Results

Temperature optimum for net photosynthesis at saturating irradiance (ToptA)

The temperature optimum for leaf-level net photosynthesis at saturating irradiance (ToptA) of mature plants in their natural habitats was strongly correlated with the temperature of the growth environment (Tgrowth; mean air temperature of preceding 30 d; Fig. 1a; Table 1). Values of ToptA ranged from 16.3 to 32.4°C, where the minimum and maximum values were observed for Arctic vegetation and tropical evergreen trees, respectively. The rate of increase in ToptA was 0.62 ± 0.07°C per °C increase in Tgrowth.

Details are in the caption following the image
Temperature optimum for leaf net photosynthesis (ToptA) (a–c) and net photosynthesis at an intercellular CO2 concentration of 275 μmol mol−1 (ToptA275) (d–f) of mature plants growing in their native environments (a, d), species in the field (grown at ambient growth temperatures) measured in at least two or more seasons (b, e) and species or provenances from contrasting climates of origin grown in common growth temperatures (common gardens or controlled environments) (c, f). Tgrowth, mean air temperature of the preceding 30 d; Thome, long-term (1960–1990) mean maximum temperature of the warmest month at species’ seed origin. Different colours in (a, d) depict plant functional types: orange, tropical evergreen angiosperms (EA-Tr); light blue, arctic tundra; red, temperate deciduous angiosperms (DA-Te); blue, temperate evergreen angiosperms (EA-Te); green, boreal evergreen gymnosperms (EG-Br); purple, temperate evergreen gymnosperms (EG-Te); those in (b,c,e,f) depict different datasets. The thick black lines are: (a, d) least-squares linear regression fits; (b, c, e, f) linear mixed-effect model fits with random intercepts for each dataset. The thin lines in respective colours are the fitted random intercept models for individual datasets. Error bars represent ± 1 SE.
Table 1. Results of the linear regression analysis of the parameters of Eqns 1, Eqn 7-Eqn 9
Mature plants in native environment (Eqn 10) Seasonal dataset (Eqn 11) Common-garden dataset (Eqn 12)
Parameter a b r 2 P-value A ac α ac r2 (marginal) r2 (conditional) P-value A ad α ad r2 (marginal) r2 (conditional) P-value
T optA 12.5 (1.4) 0.62 (0.1) 0.80 < 0.001 18.2 (1.1) 0.34 (0.05) 0.27 0.87 < 0.001 24.8 (2.1) 0.07 (0.1) 0.01 0.71 0.309
T optA275 14.9 (1.5) 0.63 (0.1) 0.84 < 0.001 20.5 (1.2) 0.24 (0.05) 0.16 0.85 < 0.001 26.8 (2.3) 0.07 (0.1) 0.03 0.30 0.400
Biochemical parameters
V cmax25 85.3 (16.7) −1.84 (0.8) 0.19 0.404 58.2 (12.0) 0.50 (0.4) 0.01 0.94 0.252 33.4 (28.0) 1.62 (0.9) 0.07 0.91 0.096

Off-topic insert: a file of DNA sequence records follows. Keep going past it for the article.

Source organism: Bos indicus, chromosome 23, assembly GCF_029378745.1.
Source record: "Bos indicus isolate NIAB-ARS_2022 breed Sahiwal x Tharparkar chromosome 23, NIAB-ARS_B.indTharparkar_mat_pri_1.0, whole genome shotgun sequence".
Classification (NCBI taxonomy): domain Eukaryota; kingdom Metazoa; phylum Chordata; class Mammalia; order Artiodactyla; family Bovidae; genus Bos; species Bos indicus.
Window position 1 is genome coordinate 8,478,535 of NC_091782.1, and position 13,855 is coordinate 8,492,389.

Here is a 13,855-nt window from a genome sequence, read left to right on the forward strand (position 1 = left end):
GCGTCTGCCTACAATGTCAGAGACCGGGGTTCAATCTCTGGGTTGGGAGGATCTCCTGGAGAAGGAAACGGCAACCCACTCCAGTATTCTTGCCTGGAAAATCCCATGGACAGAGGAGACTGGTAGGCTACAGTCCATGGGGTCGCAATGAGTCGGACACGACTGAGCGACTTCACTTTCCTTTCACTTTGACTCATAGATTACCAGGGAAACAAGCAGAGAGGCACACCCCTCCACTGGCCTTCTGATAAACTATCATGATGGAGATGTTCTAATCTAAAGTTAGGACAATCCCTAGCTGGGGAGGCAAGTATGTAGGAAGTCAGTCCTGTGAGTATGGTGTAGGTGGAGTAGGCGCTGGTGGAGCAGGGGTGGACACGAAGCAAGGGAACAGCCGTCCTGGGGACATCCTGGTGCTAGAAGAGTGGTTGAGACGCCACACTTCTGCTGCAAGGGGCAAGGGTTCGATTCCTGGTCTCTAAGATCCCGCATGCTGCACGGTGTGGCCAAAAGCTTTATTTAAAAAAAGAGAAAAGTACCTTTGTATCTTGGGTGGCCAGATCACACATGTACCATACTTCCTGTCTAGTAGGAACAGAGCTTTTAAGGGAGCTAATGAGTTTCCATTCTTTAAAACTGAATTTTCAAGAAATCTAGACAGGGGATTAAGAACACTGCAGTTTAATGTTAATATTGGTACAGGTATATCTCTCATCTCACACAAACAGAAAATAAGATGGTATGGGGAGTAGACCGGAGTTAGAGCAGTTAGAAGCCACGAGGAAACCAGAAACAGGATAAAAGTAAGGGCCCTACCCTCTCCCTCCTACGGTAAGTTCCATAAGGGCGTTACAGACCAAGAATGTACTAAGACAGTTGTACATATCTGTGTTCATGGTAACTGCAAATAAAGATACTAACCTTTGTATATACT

J max25 194.7 (24.1) 5.13 (1.2) 0.53 < 0.001 141.3(18.8) −1.35 (0.7) 0.03 0.95 0.053 92.7 (47.2) 1.63 (1.6) 0.02 0.95 0.312
E aV 48.7 (7.8) 0.82 (0.4) 0.14 0.067 39.7 (6.2) 1.14 (0.3) 0.32 0.91 < 0.001 79.4 (13.1) −0.37 (0.5) 0.14 0.14 0.450
E aJ 43.5 (9.8) −0.19 (0.5) 0.05 0.7143 27.2 (5.0) 0.26 (0.3) 0.04 0.82 0.325 51.5 (8.7) −0.38 (0.3) 0.20 0.20 0.247
SV 662.0 (8.7) 1.31 (0.5) 0.30 0.011 645.1 (4.6) −0.38 (0.2) 0.09 0.82 0.089 647.9 (9.5) −0.36 (0.3) 0.08 0.66 0.302
SJ 667.3 (7.8) 1.34 (0.4) 0.36 0.005 653.9 (4.6) 0.85 (0.2) 0.22 0.94 < 0.001 662.3 (7.5) 0.99 (0.3) 0.49 0.84 < 0.001
T optV 24.3 (3.8) 0.71 (0.2) 0.40 0.002 30.3 (1.9) 0.36 (0.1) 0.23 0.77 < 0.001 34.3 (3.3) 0.12 (0.1) 0.05 0.36 0.335
T optJ 19.9 (2.9) 0.63 (0.2) 0.52 < 0.001 27.6 (1.8) 0.31 (0.1) 0.13 0.91 < 0.001 24.8 (3.4) 0.42 (0.1) 0.42 0.60 < 0.001
JV r 2.9 (0.2) 0.06 (0.01) 0.66 < 0.001 2.3 (0.2) 0.03 (0.01) 0.07 0.17 < 0.001 2.5 (0.3) 0.03 (0.01) 0.13 0.64 0.005
Respiratory parameters
 R L25 2.8 (0.5) −0.09 (0.03) 0.38 0.0037 1.54 (0.42) −0.01 (0.02) 0.01 0.25 0.502 1.16 (0.45) 0.01 (0.01) 0.01 0.61 0.583
Ea −20.7 (14.3) 1.18 (0.78) 0.07 0.1508 −9.17 (11.49) 0.42 (0.61) 0.02 0.83 0.485 −4.25 (43.38) 0.12 (1.57) 0.01 0.93 0.937
RL25 :  Vcmax25 0.036 (0.01) −0.001 (0.0003) 0.22 0.033 0.03 (0.01) 0.001 (0.0003) 0.04 0.60 0.043 0.03 (0.01) −0.0005 (0.0004) 0.06 0.53 0.149
  • For common-garden and seasonal datasets, linear mixed models were fitted accounting for between-dataset variations of a given parameter (see the Materials and Methods section for details). For mature plants in native environments, parameter values were derived by fitting simple linear regression models (Eqn 10). Values in parentheses are standard errors of estimates. Bold values are the significant parameters at α = 0.05. Vcmax25, maximum rate of Rubisco activity (Vcmax) at a standard temperature of 25°C; Jmax25, potential rate of electron transport (Jmax) at a standard temperature of 25°C; JVr, ratio Jmax25 : Vcmax25; EaV, activation energy of Vcmax; EaJ, activation energy of Jmax; ∆Sv, entropy of Vcmax; ∆SJ, entropy of Jmax; ToptV, optimum temperature of Vcmax; ToptJ, optimum temperature of Jmax. RL25, non-photorespiratory CO2 evolution in the light at a standard temperature of 25°C; Ea, activation energy of RL.

In the seasonal dataset (Fig. 1b), we found strong evidence for acclimation of ToptA to the prevailing growth temperature. ToptA showed a significant increasing trend with Tgrowth. The mean rate of increase in ToptA was 0.34 ± 0.05°C per unit increase in Tgrowth (Table 1). By contrast, no trend was observed with climate of origin in common-garden studies (Table 1). Here, we tested for a relationship between ToptA and the Thome (1960–1990 mean maximum air temperature of the warmest month at species’ seed source) and we did not find any significant relationship for ToptA with Thome (Fig. 1c; Table 1). The results were similar for the two alternative definitions of the climate of origin (Table S2). The lack of a significant relationship with the species’ home temperature in the common-garden datasets suggests that the variation in ToptA of mature plants across ecosystems (Fig. 1a) is more strongly driven by acclimation to growth temperatures (Fig. 1b) than by local adaptation to climate of origin (Fig. 1c).